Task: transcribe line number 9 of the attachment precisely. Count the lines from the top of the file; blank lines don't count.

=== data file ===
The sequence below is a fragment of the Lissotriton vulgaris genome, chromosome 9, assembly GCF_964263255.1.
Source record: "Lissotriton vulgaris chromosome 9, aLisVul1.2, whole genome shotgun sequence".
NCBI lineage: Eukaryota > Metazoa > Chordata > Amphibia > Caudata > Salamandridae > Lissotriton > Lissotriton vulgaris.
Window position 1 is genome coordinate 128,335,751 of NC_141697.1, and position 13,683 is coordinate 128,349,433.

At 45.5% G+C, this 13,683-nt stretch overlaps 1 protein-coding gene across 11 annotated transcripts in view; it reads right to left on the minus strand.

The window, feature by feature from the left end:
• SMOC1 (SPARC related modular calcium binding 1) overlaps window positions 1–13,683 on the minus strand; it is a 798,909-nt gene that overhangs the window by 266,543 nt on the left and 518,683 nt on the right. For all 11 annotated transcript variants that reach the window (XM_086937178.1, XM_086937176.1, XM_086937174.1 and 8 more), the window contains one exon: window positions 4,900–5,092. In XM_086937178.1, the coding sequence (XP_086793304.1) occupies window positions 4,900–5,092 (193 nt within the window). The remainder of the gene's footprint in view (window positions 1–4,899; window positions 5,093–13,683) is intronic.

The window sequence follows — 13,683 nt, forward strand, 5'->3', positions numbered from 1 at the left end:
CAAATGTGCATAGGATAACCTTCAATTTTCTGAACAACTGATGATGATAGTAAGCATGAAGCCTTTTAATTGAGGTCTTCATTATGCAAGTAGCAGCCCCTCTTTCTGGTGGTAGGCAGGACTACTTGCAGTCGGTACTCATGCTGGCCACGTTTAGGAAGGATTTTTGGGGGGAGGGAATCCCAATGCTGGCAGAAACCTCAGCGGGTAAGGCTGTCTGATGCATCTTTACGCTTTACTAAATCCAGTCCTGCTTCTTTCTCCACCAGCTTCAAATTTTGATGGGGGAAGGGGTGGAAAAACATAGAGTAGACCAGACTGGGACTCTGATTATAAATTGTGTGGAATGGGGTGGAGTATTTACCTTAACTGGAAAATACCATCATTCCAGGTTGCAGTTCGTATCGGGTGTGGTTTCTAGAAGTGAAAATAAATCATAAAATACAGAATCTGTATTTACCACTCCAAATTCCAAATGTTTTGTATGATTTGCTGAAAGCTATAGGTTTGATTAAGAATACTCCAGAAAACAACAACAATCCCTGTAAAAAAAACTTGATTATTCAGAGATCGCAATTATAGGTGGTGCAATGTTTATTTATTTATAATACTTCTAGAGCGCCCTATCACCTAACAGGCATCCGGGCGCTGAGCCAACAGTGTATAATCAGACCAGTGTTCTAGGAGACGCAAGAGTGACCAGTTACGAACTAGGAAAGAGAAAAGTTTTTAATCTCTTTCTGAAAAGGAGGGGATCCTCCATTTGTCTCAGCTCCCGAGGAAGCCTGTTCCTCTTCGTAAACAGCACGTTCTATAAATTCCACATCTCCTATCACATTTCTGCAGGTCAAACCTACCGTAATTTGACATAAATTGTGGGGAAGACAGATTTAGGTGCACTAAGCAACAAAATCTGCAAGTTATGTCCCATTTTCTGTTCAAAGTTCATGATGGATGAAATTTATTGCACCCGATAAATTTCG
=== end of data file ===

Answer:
CAAATGTGCATAGGATAACCTTCAATTTTCTGAACAACTGATGATGATAGTAAGCATGAAGCCTTTTAATTGAGGTCTTCATTATGCAAGTAGCAGCCCCTCTTTCTGGTGGTAGGCAGGACTACTTGCAGTCGGTACTCATGCTGGCCACGTTTAGGAAGGATTTTTGGGGGGAGGGAATCCCAATGCTGGCAGAAACCTCAGCGGGTAAGGCTGTCTGATGCATCTTTACGCTTTACTAAATCCAGTCCTGCTTCTTTCTCCACCAGCTTCAAATTTTGATGGGGGAAGGGGTGGAAAAACATAGAGTAGACCAGACTGGGACTCTGATTATAAATTGTGTGGAATGGGGTGGAGTATTTACCTTAACTGGAAAATACCATCATTCCAGGTTGCAGTTCGTATCGGGTGTGGTTTCTAGAAGTGAAAATAAATCATAAAATACAGAATCTGTATTTACCACTCCAAATTCCAAATGTTTTGTATGATTTGCTGAAAGCTATAGGTTTGATTAAGAATACTCCAGAAAACAACAACAATCCCTGTAAAAAAAACTTGATTATTCAGAGATCGCAATTATAGGTGGTGCAATGTTTATTTATTTATAATACTTCTAGAGCGCCCTATCACCTAACAGGCATCCGGGCGCTGAGCCAACAGTGTATAATCAGACCAGTGTTCTAGGAGACGCAAGAGTGACCAGTTACGAACTAGGAAAGAGAAAAGTTTTTAATCTCTTTCTGAAAAGGAGGGGATCCTCCATTTGTCTCAGCTCCCGAGGAAGCCTGTTCCTCTTCGTAAACAGCACGTTCTATAAATTCCACATCTCCTATCACATTTCTGCAGGTCAAACCTACCGTAATTTGACATAAATTGTGGGGAAGACAGATTTAGGTGCACTAAGCAACAAAATCTGCAAGTTATGTCCCATTTTCTGTTCAAAGTTCATGATGGATGAAATTTATTGCACCCGATAAATTTCG